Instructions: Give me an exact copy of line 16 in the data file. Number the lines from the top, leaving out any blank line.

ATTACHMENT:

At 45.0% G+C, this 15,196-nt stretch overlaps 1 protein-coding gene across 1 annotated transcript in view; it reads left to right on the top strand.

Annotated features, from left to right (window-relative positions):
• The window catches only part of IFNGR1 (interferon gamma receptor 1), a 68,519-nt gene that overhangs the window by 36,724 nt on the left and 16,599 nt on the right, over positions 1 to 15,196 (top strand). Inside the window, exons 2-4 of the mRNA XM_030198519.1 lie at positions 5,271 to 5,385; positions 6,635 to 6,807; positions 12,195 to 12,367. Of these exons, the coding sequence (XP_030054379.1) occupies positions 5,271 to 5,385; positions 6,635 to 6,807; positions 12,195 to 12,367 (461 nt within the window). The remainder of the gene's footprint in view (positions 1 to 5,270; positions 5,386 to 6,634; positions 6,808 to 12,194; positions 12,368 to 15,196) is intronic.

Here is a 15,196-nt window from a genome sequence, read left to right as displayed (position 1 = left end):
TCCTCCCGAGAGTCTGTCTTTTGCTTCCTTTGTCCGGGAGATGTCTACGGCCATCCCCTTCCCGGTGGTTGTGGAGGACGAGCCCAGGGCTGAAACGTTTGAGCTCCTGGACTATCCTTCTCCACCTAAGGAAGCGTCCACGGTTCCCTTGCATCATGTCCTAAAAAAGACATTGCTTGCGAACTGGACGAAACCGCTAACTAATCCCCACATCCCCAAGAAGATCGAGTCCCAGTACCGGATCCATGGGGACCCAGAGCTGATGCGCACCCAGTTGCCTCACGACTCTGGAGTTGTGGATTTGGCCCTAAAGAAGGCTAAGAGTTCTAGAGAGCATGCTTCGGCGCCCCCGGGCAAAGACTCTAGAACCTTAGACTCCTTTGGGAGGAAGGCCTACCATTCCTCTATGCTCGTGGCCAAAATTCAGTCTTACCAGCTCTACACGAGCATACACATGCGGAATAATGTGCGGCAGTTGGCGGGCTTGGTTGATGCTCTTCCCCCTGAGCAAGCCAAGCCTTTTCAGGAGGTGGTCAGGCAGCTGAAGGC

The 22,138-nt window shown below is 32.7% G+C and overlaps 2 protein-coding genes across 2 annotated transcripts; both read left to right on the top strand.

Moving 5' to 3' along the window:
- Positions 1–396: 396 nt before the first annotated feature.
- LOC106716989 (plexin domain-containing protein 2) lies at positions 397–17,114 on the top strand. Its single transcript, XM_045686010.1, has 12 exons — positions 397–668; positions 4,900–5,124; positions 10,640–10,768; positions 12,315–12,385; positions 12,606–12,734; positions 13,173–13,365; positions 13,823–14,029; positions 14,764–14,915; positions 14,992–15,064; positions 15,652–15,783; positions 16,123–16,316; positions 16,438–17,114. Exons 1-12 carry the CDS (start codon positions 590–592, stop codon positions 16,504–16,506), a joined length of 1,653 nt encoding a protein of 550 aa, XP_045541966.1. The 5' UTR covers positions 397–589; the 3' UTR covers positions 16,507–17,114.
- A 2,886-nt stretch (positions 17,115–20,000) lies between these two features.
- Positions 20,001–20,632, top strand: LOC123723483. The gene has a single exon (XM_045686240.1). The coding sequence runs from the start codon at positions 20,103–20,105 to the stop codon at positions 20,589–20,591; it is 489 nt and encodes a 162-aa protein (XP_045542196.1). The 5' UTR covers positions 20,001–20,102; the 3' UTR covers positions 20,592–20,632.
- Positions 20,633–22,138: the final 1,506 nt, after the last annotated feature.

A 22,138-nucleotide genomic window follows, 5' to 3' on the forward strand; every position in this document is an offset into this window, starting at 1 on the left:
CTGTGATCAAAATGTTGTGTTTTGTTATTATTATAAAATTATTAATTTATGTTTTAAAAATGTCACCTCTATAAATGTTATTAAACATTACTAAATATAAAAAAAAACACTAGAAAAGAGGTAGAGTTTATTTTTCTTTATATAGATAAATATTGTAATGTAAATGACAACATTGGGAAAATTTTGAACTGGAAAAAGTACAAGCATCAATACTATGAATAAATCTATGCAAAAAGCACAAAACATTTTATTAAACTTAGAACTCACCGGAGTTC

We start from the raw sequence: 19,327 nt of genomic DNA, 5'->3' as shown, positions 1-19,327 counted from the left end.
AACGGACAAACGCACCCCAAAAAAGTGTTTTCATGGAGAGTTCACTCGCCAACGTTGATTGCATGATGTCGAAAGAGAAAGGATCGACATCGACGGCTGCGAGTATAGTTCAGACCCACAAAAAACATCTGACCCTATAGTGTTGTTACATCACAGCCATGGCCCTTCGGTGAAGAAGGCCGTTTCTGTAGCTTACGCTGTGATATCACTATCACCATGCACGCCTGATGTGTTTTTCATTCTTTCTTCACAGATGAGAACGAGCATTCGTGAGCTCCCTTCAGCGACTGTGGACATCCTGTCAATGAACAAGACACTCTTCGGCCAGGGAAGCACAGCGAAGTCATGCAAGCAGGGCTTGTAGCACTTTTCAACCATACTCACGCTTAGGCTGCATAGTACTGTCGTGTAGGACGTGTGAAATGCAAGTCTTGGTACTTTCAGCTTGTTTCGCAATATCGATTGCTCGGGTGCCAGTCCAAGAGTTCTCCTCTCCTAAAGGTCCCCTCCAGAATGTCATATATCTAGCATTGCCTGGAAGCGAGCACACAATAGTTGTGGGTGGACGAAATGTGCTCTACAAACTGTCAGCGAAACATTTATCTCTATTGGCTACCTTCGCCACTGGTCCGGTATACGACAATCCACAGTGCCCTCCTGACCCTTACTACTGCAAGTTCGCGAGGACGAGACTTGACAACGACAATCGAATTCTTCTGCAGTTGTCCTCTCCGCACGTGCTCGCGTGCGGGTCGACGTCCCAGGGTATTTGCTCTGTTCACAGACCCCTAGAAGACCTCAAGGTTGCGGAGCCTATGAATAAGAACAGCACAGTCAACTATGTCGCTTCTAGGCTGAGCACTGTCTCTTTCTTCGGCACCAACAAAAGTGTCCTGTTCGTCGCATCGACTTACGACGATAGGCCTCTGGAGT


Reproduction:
AACGGACAAACGCACCCCAAAAAAGTGTTTTCATGGAGAGTTCACTCGCCAACGTTGATTGCATGATGTCGAAAGAGAAAGGATCGACATCGACGGCTGCGAGTATAGTTCAGACCCACAAAAAACATCTGACCCTATAGTGTTGTTACATCACAGCCATGGCCCTTCGGTGAAGAAGGCCGTTTCTGTAGCTTACGCTGTGATATCACTATCACCATGCACGCCTGATGTGTTTTTCATTCTTTCTTCACAGATGAGAACGAGCATTCGTGAGCTCCCTTCAGCGACTGTGGACATCCTGTCAATGAACAAGACACTCTTCGGCCAGGGAAGCACAGCGAAGTCATGCAAGCAGGGCTTGTAGCACTTTTCAACCATACTCACGCTTAGGCTGCATAGTACTGTCGTGTAGGACGTGTGAAATGCAAGTCTTGGTACTTTCAGCTTGTTTCGCAATATCGATTGCTCGGGTGCCAGTCCAAGAGTTCTCCTCTCCTAAAGGTCCCCTCCAGAATGTCATATATCTAGCATTGCCTGGAAGCGAGCACACAATAGTTGTGGGTGGACGAAATGTGCTCTACAAACTGTCAGCGAAACATTTATCTCTATTGGCTACCTTCGCCACTGGTCCGGTATACGACAATCCACAGTGCCCTCCTGACCCTTACTACTGCAAGTTCGCGAGGACGAGACTTGACAACGACAATCGAATTCTTCTGCAGTTGTCCTCTCCGCACGTGCTCGCGTGCGGGTCGACGTCCCAGGGTATTTGCTCTGTTCACAGACCCCTAGAAGACCTCAAGGTTGCGGAGCCTATGAATAAGAACAGCACAGTCAACTATGTCGCTTCTAGGCTGAGCACTGTCTCTTTCTTCGGCACCAACAAAAGTGTCCTGTTCGTCGCATCGACTTACGACGATAGGCCTCTGGAGT